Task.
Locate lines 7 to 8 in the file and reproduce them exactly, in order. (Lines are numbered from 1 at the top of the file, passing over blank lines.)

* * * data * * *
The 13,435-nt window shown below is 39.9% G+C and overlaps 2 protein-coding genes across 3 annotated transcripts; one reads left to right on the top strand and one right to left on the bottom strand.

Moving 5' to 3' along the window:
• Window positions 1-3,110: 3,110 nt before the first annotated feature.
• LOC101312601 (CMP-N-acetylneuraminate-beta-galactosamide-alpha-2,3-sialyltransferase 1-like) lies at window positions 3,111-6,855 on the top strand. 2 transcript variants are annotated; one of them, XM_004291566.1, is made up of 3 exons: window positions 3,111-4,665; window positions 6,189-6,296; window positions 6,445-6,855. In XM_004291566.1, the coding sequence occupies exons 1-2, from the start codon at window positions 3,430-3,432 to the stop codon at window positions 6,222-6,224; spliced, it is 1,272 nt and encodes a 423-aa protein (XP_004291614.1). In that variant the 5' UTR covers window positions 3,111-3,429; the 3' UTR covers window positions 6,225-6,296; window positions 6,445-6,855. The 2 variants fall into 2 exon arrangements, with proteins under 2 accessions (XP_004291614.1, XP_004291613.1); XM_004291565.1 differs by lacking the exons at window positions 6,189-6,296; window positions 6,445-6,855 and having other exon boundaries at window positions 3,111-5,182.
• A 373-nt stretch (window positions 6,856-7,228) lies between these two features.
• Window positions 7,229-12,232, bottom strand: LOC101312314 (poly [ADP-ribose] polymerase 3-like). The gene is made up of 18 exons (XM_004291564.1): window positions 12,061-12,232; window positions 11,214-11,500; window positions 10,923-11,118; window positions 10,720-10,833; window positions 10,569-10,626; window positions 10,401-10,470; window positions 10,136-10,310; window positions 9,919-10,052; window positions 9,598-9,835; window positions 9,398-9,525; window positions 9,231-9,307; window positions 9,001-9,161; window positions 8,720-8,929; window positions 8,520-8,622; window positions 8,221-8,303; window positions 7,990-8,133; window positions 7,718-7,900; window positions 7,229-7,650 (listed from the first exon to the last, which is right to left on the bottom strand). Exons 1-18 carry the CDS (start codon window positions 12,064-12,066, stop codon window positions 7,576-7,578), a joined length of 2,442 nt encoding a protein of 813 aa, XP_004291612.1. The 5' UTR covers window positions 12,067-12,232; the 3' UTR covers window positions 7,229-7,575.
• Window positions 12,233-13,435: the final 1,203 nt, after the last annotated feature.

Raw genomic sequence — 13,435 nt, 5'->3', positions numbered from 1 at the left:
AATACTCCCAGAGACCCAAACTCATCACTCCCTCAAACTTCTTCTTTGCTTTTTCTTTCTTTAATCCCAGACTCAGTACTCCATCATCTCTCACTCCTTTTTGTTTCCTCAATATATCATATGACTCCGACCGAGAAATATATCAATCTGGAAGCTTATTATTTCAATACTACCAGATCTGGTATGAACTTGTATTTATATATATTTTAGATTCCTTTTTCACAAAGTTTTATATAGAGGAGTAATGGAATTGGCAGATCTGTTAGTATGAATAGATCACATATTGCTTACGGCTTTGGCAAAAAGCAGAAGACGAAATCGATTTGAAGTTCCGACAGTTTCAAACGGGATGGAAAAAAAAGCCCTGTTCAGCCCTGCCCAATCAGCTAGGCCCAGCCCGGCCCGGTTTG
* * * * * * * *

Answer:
• Window positions 12,233-13,435: the final 1,203 nt, after the last annotated feature.

Raw genomic sequence — 13,435 nt, 5'->3', positions numbered from 1 at the left: